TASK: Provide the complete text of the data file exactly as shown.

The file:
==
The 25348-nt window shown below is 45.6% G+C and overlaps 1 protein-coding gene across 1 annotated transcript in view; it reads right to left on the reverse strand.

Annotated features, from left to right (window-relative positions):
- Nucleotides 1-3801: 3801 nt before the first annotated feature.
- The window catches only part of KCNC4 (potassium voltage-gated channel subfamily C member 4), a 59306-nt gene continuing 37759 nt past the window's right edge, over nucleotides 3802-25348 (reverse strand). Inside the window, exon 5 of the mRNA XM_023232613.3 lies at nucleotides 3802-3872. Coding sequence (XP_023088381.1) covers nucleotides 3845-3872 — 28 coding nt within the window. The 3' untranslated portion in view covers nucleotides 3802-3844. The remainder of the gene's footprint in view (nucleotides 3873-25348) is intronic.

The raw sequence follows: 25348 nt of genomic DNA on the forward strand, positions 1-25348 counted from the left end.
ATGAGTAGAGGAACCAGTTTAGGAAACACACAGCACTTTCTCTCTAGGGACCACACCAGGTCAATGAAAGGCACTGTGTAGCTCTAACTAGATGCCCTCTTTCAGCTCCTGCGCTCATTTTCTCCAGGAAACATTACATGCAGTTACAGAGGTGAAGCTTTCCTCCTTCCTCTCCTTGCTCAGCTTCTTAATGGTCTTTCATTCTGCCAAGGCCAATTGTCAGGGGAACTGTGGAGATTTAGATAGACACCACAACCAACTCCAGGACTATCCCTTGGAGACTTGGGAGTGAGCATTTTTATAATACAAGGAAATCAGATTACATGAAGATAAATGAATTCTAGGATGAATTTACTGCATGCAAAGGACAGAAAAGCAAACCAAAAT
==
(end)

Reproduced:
The 25348-nt window shown below is 45.6% G+C and overlaps 1 protein-coding gene across 1 annotated transcript in view; it reads right to left on the reverse strand.

Annotated features, from left to right (window-relative positions):
- Nucleotides 1-3801: 3801 nt before the first annotated feature.
- The window catches only part of KCNC4 (potassium voltage-gated channel subfamily C member 4), a 59306-nt gene continuing 37759 nt past the window's right edge, over nucleotides 3802-25348 (reverse strand). Inside the window, exon 5 of the mRNA XM_023232613.3 lies at nucleotides 3802-3872. Coding sequence (XP_023088381.1) covers nucleotides 3845-3872 — 28 coding nt within the window. The 3' untranslated portion in view covers nucleotides 3802-3844. The remainder of the gene's footprint in view (nucleotides 3873-25348) is intronic.

The raw sequence follows: 25348 nt of genomic DNA on the forward strand, positions 1-25348 counted from the left end.
ATGAGTAGAGGAACCAGTTTAGGAAACACACAGCACTTTCTCTCTAGGGACCACACCAGGTCAATGAAAGGCACTGTGTAGCTCTAACTAGATGCCCTCTTTCAGCTCCTGCGCTCATTTTCTCCAGGAAACATTACATGCAGTTACAGAGGTGAAGCTTTCCTCCTTCCTCTCCTTGCTCAGCTTCTTAATGGTCTTTCATTCTGCCAAGGCCAATTGTCAGGGGAACTGTGGAGATTTAGATAGACACCACAACCAACTCCAGGACTATCCCTTGGAGACTTGGGAGTGAGCATTTTTATAATACAAGGAAATCAGATTACATGAAGATAAATGAATTCTAGGATGAATTTACTGCATGCAAAGGACAGAAAAGCAAACCAAAAT